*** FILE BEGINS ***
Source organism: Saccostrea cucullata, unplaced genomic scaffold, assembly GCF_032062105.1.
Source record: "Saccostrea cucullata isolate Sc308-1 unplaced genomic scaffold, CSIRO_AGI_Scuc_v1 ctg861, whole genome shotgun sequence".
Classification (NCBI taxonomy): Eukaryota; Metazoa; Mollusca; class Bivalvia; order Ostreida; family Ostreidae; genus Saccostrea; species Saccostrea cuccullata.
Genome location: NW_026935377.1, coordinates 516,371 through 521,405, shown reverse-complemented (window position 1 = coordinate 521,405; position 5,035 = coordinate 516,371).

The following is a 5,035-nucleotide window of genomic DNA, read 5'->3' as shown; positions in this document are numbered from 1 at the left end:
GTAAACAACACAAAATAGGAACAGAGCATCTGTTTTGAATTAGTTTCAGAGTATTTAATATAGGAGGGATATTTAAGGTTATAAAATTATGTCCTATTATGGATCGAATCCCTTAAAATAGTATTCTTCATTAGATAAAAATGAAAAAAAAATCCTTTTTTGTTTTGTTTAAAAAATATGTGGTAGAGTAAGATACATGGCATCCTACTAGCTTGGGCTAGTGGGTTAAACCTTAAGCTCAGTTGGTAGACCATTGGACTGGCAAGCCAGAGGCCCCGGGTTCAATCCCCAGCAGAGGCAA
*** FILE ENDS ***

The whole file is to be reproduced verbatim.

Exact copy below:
Source organism: Saccostrea cucullata, unplaced genomic scaffold, assembly GCF_032062105.1.
Source record: "Saccostrea cucullata isolate Sc308-1 unplaced genomic scaffold, CSIRO_AGI_Scuc_v1 ctg861, whole genome shotgun sequence".
Classification (NCBI taxonomy): Eukaryota; Metazoa; Mollusca; class Bivalvia; order Ostreida; family Ostreidae; genus Saccostrea; species Saccostrea cuccullata.
Genome location: NW_026935377.1, coordinates 516,371 through 521,405, shown reverse-complemented (window position 1 = coordinate 521,405; position 5,035 = coordinate 516,371).

The following is a 5,035-nucleotide window of genomic DNA, read 5'->3' as shown; positions in this document are numbered from 1 at the left end:
GTAAACAACACAAAATAGGAACAGAGCATCTGTTTTGAATTAGTTTCAGAGTATTTAATATAGGAGGGATATTTAAGGTTATAAAATTATGTCCTATTATGGATCGAATCCCTTAAAATAGTATTCTTCATTAGATAAAAATGAAAAAAAAATCCTTTTTTGTTTTGTTTAAAAAATATGTGGTAGAGTAAGATACATGGCATCCTACTAGCTTGGGCTAGTGGGTTAAACCTTAAGCTCAGTTGGTAGACCATTGGACTGGCAAGCCAGAGGCCCCGGGTTCAATCCCCAGCAGAGGCAA